Retirement accounts raise tax-related issues, but their complexity merits a separate category. Normally, distributions from a retirement plan prior to age 59 1/2 are considered "early distributions" and are subject to a 10% penalty tax in addition to ordinary income tax. An exception to this rule, however, is a transfer of the retirement plan (or a portion of it) to a spouse as part of a divorce settlement. Depending on the type of retirement plan, you may need a Qualified Domestic Relations Order (QDRO) to complete this transfer. Income taxes still apply, so any assets you receive from a "qualified plan," such as a 401(k), will be subject to a mandatory 20% tax withholding. For example, if you are awarded a $100,000 distribution from your spouse's 401(k), you will actually receive only $80,000. To avoid this mandatory withholding, the transfer must be made directly to another retirement account, such as your own IRA. Once the assets are in your retirement account, you will once again be subject to the early distribution rules. If you need some of the assets to live on, or pay bills, make sure you take them out prior to transferring them to an IRA to avoid the 10% penalty. The division of a retirement account can be very complicated, especially if you need a QDRO. If so, you should contact an experienced attorney that can make sure you're taking all steps necessary to protect your rights.
Mistake #4: Overlooking Debt and Credit Rating Issues
There's nothing worse than starting out a new life with bad credit. You can take several steps during the divorce process to minimize the chances of this happening.
- First, obtain a copy of your credit report. This will identify all joint accounts, accounts you may not have been aware of, and any potential credit problems.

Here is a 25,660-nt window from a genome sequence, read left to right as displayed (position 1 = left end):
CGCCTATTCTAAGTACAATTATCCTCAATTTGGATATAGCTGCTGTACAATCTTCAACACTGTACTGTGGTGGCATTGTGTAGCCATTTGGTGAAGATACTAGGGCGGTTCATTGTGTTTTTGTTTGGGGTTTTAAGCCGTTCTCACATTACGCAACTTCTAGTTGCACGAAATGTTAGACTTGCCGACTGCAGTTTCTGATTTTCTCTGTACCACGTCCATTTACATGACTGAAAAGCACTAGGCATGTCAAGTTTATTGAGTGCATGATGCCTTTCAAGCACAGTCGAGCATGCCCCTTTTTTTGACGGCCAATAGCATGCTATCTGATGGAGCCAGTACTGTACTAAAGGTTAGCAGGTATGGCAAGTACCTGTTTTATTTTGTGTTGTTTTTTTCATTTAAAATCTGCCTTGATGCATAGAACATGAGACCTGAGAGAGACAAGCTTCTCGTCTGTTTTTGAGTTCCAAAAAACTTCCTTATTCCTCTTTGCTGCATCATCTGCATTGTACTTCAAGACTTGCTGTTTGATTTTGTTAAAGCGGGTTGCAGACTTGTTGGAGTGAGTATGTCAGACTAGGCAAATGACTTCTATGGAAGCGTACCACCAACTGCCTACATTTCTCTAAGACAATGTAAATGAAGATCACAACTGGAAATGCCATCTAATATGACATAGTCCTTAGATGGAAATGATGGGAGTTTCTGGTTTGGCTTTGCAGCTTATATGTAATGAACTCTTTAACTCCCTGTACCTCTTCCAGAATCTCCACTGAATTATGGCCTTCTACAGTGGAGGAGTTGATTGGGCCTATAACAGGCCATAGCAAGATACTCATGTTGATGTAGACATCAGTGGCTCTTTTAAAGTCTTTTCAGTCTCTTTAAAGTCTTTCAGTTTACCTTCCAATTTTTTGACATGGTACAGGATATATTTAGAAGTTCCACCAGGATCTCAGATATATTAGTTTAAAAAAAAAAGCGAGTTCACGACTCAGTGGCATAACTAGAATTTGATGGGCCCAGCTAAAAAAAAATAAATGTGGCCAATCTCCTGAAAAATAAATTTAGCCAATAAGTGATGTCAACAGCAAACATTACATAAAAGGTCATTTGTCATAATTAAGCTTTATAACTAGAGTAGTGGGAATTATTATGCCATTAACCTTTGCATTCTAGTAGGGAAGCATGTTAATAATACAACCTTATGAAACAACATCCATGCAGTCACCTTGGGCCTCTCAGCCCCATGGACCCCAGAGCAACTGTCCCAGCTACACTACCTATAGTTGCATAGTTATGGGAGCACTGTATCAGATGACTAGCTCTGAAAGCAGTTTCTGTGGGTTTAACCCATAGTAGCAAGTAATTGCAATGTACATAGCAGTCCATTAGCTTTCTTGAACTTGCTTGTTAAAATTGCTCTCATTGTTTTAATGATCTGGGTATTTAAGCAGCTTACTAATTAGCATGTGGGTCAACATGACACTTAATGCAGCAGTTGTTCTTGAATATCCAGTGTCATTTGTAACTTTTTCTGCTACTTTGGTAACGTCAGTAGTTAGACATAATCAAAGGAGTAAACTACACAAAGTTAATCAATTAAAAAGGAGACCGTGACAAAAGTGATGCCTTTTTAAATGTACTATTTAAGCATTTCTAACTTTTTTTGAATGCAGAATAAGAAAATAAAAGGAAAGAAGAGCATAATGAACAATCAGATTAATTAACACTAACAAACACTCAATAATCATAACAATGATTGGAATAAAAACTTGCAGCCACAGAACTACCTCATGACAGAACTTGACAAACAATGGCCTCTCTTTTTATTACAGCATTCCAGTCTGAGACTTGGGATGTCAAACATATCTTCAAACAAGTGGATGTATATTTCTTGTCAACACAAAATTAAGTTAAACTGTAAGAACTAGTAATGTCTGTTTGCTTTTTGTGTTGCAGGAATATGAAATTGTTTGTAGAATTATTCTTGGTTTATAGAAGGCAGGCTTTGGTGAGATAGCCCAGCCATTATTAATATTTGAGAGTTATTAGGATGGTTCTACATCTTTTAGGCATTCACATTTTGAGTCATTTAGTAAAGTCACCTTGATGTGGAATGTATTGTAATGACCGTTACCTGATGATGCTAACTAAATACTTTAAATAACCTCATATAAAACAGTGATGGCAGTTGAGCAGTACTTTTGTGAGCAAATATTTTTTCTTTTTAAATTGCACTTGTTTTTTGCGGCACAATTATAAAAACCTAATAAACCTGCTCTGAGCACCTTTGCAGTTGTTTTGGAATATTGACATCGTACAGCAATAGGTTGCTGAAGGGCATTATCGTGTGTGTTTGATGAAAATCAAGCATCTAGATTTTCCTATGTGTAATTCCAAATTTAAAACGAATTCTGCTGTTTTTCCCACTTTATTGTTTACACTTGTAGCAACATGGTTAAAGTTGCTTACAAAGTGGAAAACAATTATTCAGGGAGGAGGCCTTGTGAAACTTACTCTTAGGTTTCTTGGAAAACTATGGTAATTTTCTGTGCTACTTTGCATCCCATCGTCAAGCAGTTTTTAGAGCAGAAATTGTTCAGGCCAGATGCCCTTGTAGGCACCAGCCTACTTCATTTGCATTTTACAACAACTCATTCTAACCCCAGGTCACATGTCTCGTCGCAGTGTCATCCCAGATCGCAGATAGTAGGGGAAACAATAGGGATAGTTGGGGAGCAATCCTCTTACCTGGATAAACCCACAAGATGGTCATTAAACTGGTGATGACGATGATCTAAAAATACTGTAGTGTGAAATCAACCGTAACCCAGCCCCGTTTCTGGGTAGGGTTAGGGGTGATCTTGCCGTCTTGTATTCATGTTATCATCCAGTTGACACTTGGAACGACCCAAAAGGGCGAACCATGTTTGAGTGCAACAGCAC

- Second, be sure to pay off and close all joint accounts prior to the divorce settlement and open new accounts solely in your name. Unfortunately, creditors don't care how a separation agreement divides responsibility for joint debt (joint credit cards, auto loans etc.). Each spouse is liable for the full amount of debt until the balance is paid, hence the importance of dealing with this issue prior to your divorce.
- If it is income tax debt, even if the divorce is final, you may not be exempt from future tax liability. For three years after the divorce, the IRS can perform a random audit of a divorced couple's joint tax return. If it has good cause, the IRS can question a joint return for up to seven years. To avoid any potential problems down the road, your divorce agreement should have provisions that spell out what happens if any additional penalties, interest, or taxes are determined by the IRS as well as where the funds will come from to pay for any expenses associated with an audit.
Mistake #5: Not Maintaining Control Over Insurance Policies
Most divorce judgments call for one of the parties to obtain a life insurance policy to insure the value of alimony payments, child support, or some other financial obligation. If you are the spouse for whom the insurance is obtained, it is critical that you are either the owner or irrevocable beneficiary of the policy. If not, your ex-spouse could easily stop making payments on the policy, and you would never know about it until the policy benefits are needed, but no longer exist. This could be devastating. As the owner or irrevocable beneficiary, you would be notified of any outstanding issues with the policy, such as non-payment of the premium, and could therefore take action and prevent the policy from lapsing or being cancelled.